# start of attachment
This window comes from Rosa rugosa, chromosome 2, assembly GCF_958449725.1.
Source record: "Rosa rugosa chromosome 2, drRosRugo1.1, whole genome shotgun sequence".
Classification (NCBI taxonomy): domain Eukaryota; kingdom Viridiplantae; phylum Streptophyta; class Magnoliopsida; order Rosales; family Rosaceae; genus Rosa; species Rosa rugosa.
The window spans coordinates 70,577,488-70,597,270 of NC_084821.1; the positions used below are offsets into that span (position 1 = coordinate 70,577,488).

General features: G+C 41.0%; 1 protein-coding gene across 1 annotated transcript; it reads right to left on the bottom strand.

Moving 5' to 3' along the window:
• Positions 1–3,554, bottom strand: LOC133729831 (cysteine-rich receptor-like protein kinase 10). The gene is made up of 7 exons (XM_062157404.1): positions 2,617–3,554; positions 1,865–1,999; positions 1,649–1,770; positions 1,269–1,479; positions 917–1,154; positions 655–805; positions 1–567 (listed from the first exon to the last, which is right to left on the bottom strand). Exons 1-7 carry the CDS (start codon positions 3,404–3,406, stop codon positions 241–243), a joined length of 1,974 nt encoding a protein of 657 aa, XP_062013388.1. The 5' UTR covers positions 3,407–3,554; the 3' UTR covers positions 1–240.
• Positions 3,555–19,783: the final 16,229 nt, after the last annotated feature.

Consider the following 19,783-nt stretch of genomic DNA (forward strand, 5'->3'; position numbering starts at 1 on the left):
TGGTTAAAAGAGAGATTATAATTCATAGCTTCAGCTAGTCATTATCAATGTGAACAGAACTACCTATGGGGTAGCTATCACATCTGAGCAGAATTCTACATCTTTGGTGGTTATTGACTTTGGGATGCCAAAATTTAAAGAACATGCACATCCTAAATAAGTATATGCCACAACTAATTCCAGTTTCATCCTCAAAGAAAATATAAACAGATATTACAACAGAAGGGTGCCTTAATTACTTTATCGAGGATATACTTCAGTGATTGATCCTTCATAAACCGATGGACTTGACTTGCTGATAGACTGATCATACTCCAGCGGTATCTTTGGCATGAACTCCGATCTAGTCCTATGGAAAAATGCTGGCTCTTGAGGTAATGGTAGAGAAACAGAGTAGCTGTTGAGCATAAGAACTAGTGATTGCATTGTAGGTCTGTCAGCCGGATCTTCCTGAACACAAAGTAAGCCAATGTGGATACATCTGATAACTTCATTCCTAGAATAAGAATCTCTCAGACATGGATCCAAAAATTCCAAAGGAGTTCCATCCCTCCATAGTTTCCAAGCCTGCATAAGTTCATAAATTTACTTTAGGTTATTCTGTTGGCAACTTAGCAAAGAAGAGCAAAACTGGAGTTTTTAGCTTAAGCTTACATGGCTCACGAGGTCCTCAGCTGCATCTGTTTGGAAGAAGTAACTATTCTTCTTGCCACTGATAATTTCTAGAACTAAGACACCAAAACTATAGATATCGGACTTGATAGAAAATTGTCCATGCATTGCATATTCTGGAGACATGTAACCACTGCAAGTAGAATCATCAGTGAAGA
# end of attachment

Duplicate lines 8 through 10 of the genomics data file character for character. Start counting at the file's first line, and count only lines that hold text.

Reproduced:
• Positions 3,555–19,783: the final 16,229 nt, after the last annotated feature.

Consider the following 19,783-nt stretch of genomic DNA (forward strand, 5'->3'; position numbering starts at 1 on the left):
TGGTTAAAAGAGAGATTATAATTCATAGCTTCAGCTAGTCATTATCAATGTGAACAGAACTACCTATGGGGTAGCTATCACATCTGAGCAGAATTCTACATCTTTGGTGGTTATTGACTTTGGGATGCCAAAATTTAAAGAACATGCACATCCTAAATAAGTATATGCCACAACTAATTCCAGTTTCATCCTCAAAGAAAATATAAACAGATATTACAACAGAAGGGTGCCTTAATTACTTTATCGAGGATATACTTCAGTGATTGATCCTTCATAAACCGATGGACTTGACTTGCTGATAGACTGATCATACTCCAGCGGTATCTTTGGCATGAACTCCGATCTAGTCCTATGGAAAAATGCTGGCTCTTGAGGTAATGGTAGAGAAACAGAGTAGCTGTTGAGCATAAGAACTAGTGATTGCATTGTAGGTCTGTCAGCCGGATCTTCCTGAACACAAAGTAAGCCAATGTGGATACATCTGATAACTTCATTCCTAGAATAAGAATCTCTCAGACATGGATCCAAAAATTCCAAAGGAGTTCCATCCCTCCATAGTTTCCAAGCCTGCATAAGTTCATAAATTTACTTTAGGTTATTCTGTTGGCAACTTAGCAAAGAAGAGCAAAACTGGAGTTTTTAGCTTAAGCTTACATGGCTCACGAGGTCCTCAGCTGCATCTGTTTGGAAGAAGTAACTATTCTTCTTGCCACTGATAATTTCTAGAACTAAGACACCAAAACTATAGATATCGGACTTGATAGAAAATTGTCCATGCATTGCATATTCTGGAGACATGTAACCACTGCAAGTAGAATCATCAGTGAAGA